In the following video, 3D printing specialist Steve Heller reports from the floor of EuroMold 2014, the world's largest 3D printing conference held in Frankfurt, Germany, last month, and uncovered that Germany-based EOS is the No. 1 metal 3D printing company in terms of installed base and units shipped. During its fiscal year ended in September, EOS shipped approximately 150 metal 3D printers.

These data points are particularly notable for 3D Systems (NYSE:DDD) investors, because 3D Systems has placed a major strategic emphasis on metal 3D printing in recent years, but despite its efforts to expand its portfolio and manufacturing capacity, it lags behind EOS. In the coming years, EOS intends to introduce a four-laser system that could potentially make 3D Systems' upcoming large-format, dual-laser ProX 400 metal 3D printer not as compelling a product for large-scale metal part production.

Going forward, 3D Systems investors should continue monitoring EOS' future product announcements to determine if they could have a material impact on 3D Systems' metal 3D printing portfolio.

A full transcript follows the video.

Editor's note: During the segment, Steve mistakenly refers to 3D Systems' newest metal 3D printer, the ProX 400, as the "ProX 4000." It has been corrected in the transcript.

Steve Heller: Steve Heller here. We're wrapping up day one of EuroMold. I'm currently in front of the EOS booth. EOS is a German 3D printing company, earlier today got done with a press event -- the biggest takeaway from that event is that EOS is No. 1 in metals.

That means that, the competitive landscape being what it is -- 3D Systems being also a big metal player, they're emphasizing metal, they just introduced the ProX 400 which is the largest industrial-scale direct-manufacturing metal 3D printer [coming] on the market; it's huge -- but still we've got some really interesting insights and takeaways from EOS.

I spoke with Dr. Hans Langer. He is the CEO, and he explained to me [about] micro selective laser sintering technology, which is able to build metal parts layer by layer, one micron in thickness, which is an incredible resolution. I'll post some pictures for you guys to see. It's unbelievable.

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Micro selective laser sintering from EOS. The similar rings have internal rotating mechanisms built in that were made during the 3D printing process. Source: Author

In terms of EOS and how they're No. 1, let's talk about their revenues here. Revenue increased 36% year over year, to 177 million euros for their fiscal year, which ended in September. They sold approximately 300 machines, split 50/50 between its plastic and nylon, and metal 3D printers.

The company's been around for 25 years, but they have an installed base of 1,500 printers worldwide. Of that, about 60% currently are plastics, 40% are metals. They believe in the future that scale is going to tip more in favor of metals because they're No. 1 in metals.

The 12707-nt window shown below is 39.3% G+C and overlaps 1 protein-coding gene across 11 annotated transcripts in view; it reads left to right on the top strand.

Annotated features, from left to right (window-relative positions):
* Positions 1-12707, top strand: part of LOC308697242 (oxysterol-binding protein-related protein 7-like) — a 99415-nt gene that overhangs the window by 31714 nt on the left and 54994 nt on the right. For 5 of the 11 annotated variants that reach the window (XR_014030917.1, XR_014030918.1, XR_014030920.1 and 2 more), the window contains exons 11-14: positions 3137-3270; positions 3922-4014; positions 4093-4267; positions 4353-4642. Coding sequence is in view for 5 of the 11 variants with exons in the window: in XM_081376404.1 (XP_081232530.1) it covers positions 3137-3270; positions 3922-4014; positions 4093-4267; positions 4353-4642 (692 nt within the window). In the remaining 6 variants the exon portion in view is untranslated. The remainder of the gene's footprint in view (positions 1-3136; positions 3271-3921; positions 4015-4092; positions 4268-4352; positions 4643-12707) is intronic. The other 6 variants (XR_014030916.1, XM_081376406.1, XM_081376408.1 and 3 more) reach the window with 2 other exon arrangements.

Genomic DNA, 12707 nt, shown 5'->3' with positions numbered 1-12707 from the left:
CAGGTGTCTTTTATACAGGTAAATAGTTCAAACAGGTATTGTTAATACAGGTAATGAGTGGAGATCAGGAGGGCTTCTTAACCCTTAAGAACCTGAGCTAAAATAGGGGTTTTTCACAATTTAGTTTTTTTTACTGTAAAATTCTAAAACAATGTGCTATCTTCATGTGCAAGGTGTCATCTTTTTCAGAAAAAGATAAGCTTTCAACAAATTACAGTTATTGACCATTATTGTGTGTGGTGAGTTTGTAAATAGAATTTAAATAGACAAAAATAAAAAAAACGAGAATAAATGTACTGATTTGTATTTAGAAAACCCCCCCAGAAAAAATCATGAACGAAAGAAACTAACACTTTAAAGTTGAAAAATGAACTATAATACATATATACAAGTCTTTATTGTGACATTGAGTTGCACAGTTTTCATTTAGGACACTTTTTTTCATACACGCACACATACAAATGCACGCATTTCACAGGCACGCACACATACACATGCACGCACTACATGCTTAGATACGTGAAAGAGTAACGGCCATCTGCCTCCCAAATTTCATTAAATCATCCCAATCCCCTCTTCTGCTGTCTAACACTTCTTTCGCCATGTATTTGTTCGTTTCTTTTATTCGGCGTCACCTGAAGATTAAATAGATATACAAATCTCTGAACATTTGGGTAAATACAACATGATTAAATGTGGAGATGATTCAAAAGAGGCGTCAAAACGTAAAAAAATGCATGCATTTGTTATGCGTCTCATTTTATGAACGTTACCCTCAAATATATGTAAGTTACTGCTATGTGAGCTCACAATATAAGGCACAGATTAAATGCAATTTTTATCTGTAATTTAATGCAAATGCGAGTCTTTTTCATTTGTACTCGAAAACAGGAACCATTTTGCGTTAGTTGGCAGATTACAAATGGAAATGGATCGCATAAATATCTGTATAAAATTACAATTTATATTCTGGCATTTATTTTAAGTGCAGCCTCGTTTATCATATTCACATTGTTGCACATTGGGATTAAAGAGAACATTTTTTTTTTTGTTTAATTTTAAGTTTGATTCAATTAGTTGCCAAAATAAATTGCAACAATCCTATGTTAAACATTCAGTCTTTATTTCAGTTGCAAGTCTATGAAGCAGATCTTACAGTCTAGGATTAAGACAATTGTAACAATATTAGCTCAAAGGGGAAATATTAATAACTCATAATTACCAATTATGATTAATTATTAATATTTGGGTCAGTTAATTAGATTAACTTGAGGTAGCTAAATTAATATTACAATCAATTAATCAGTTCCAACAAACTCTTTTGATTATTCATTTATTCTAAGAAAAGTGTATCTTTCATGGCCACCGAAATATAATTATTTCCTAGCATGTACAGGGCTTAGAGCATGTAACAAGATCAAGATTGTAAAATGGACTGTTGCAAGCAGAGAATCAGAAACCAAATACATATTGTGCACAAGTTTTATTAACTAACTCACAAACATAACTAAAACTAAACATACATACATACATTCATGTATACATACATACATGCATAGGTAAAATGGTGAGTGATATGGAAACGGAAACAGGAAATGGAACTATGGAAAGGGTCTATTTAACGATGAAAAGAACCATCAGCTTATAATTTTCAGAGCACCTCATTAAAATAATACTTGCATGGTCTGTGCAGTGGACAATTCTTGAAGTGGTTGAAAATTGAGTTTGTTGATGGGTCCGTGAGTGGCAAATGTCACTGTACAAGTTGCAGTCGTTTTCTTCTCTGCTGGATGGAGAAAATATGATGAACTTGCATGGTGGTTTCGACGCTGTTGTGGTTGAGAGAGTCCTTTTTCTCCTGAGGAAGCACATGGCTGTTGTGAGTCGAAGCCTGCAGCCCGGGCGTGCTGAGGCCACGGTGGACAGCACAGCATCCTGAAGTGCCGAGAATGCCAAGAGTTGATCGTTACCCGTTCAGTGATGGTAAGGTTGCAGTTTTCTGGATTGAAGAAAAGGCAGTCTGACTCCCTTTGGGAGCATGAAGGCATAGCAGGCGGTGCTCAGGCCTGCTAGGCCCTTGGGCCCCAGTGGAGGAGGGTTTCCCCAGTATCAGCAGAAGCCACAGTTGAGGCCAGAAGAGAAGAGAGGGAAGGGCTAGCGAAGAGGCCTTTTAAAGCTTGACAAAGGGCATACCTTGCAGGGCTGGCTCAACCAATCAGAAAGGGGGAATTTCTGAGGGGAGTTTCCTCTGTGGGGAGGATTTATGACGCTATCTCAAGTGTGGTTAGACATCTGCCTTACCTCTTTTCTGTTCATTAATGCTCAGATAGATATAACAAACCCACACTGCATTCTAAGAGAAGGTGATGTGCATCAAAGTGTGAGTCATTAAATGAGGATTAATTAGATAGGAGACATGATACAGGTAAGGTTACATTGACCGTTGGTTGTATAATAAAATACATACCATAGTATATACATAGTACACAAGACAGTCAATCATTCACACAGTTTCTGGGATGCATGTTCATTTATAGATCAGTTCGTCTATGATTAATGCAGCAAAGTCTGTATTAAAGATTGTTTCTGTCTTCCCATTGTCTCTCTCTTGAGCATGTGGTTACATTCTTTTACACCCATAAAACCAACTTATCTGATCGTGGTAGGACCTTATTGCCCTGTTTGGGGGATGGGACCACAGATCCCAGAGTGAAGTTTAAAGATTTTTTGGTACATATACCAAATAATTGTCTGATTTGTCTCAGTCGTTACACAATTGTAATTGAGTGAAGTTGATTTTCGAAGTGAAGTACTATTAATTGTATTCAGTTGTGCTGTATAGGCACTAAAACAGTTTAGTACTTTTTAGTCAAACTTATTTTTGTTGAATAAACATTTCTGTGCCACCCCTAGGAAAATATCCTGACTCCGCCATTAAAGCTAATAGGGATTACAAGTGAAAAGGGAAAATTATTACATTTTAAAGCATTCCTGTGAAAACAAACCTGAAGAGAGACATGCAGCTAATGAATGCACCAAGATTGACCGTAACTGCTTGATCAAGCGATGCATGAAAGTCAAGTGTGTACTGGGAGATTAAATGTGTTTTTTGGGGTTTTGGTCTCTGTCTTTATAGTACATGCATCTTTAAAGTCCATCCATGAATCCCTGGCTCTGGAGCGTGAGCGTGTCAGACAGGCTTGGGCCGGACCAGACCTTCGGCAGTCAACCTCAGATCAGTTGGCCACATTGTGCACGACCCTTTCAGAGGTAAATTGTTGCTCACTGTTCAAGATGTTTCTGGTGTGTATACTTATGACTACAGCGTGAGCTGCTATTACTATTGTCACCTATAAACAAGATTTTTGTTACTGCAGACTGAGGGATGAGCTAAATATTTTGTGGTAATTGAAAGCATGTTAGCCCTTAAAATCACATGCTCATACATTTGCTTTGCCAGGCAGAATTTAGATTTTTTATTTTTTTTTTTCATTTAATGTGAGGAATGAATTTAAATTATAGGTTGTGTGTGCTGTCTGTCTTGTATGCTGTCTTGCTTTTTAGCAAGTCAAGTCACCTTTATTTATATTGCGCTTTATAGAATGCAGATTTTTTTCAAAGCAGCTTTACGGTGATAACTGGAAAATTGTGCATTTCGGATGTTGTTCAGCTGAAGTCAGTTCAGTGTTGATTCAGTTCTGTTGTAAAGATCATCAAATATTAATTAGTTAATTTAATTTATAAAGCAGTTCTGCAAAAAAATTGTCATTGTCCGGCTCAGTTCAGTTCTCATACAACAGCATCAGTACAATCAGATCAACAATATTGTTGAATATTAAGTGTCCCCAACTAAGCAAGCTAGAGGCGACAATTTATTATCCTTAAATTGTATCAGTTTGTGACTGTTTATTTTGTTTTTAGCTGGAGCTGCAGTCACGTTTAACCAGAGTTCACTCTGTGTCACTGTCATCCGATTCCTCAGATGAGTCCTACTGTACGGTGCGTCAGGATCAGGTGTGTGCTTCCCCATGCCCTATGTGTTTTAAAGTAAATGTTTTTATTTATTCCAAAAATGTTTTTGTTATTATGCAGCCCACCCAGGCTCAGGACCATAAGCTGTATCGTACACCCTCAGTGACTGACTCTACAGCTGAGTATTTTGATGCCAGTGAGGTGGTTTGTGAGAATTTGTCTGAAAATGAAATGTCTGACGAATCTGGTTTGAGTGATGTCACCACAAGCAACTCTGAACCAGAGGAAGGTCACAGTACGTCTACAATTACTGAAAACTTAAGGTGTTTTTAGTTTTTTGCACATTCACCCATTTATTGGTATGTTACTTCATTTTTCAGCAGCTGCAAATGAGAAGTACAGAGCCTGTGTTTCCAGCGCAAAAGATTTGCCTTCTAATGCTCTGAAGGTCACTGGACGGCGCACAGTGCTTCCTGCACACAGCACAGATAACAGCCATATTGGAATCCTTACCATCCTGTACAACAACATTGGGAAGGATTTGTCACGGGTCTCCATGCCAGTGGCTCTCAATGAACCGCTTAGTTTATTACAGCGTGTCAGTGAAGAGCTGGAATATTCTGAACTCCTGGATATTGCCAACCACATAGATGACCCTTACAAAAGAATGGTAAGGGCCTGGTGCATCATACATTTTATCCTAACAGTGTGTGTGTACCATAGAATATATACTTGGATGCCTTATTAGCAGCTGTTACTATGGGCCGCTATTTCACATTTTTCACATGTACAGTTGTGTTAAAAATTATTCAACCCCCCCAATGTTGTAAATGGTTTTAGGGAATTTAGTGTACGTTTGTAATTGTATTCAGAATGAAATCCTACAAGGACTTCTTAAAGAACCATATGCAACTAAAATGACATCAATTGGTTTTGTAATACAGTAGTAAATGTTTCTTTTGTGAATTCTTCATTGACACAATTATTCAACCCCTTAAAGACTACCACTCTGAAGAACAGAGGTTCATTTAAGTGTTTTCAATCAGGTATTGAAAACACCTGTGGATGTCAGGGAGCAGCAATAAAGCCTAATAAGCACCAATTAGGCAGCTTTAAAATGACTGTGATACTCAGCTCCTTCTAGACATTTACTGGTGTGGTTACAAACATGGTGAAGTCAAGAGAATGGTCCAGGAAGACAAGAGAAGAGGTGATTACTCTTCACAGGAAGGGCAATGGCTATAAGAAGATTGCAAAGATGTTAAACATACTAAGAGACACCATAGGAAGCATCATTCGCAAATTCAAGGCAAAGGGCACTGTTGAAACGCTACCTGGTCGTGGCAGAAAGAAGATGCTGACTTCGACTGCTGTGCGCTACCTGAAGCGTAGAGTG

Why are they number one in metals? It's because they have a huge focus on quality. During the press event an analyst asked a question: "What makes your product different than, say, 3D Systems?" The answer was simple: They just focus on quality.

They've been in business for 25 years. They've been doing it the longest. Maybe they don't release a product every year, but instead they release products that are really great, and that have continuity.

What that means is, let's say you buy a previous-generation metal 3D printer from EOS. The new generation is going to work exactly the same as the old, so you have no learning curve, and your parts are going to be uniform between the two products. If you're doing a direct manufacturing run on two different systems, basically you're going to be able to know that your parts are consistent between both of them.

Next year, in terms of going forward with EOS, I think this is really interesting. They're having a four-laser system coming out next year. 3D Systems' new ProX 400, which is that massive 3D printer I talked about earlier, has a dual-laser system, so this four-laser system is actually going to increase throughput.

When you increase throughput, what it allows you to do is two things. First, it lowers cost of operation. Second, it allows you to iterate more quickly so you can reach deadlines, have more product iterations, which means fundamentally better products at the end of the day. A fourfold increase in throughput from EOS will be a significant development for the 3D printing world.

With General Electric ramping up their commitment to 3D printing and additive manufacturing with their [3D-printed jet engine] fuel nozzles that are taking to the sky in coming years, this printer will probably be something that General Electric will be looking closely at. EOS wouldn't comment on specifics, but they said that GE has made an initial commitment with EOS. That's all that we know for now.

In terms of the overall drivers of demand for EOS, the biggest [driver is that] the original equipment manufacturers are looking for part production. It's a huge focus for EOS, and that's really what's going to be driving their business going forward. That's why they believe that they're going to continue to stay No. 1 in metals.

Again, they cannot emphasize enough: quality is first. That's really their guiding force. That's their North Star. All in all, I would say I'm pretty impressed with what EOS had to bring.

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Steve Heller owns shares of 3D Systems. The Motley Fool recommends 3D Systems and Apple. The Motley Fool owns shares of 3D Systems, Apple, and General Electric Company. Try any of our Foolish newsletter services free for 30 days. We Fools may not all hold the same opinions, but we all believe that considering a diverse range of insights makes us better investors. The Motley Fool has a disclosure policy.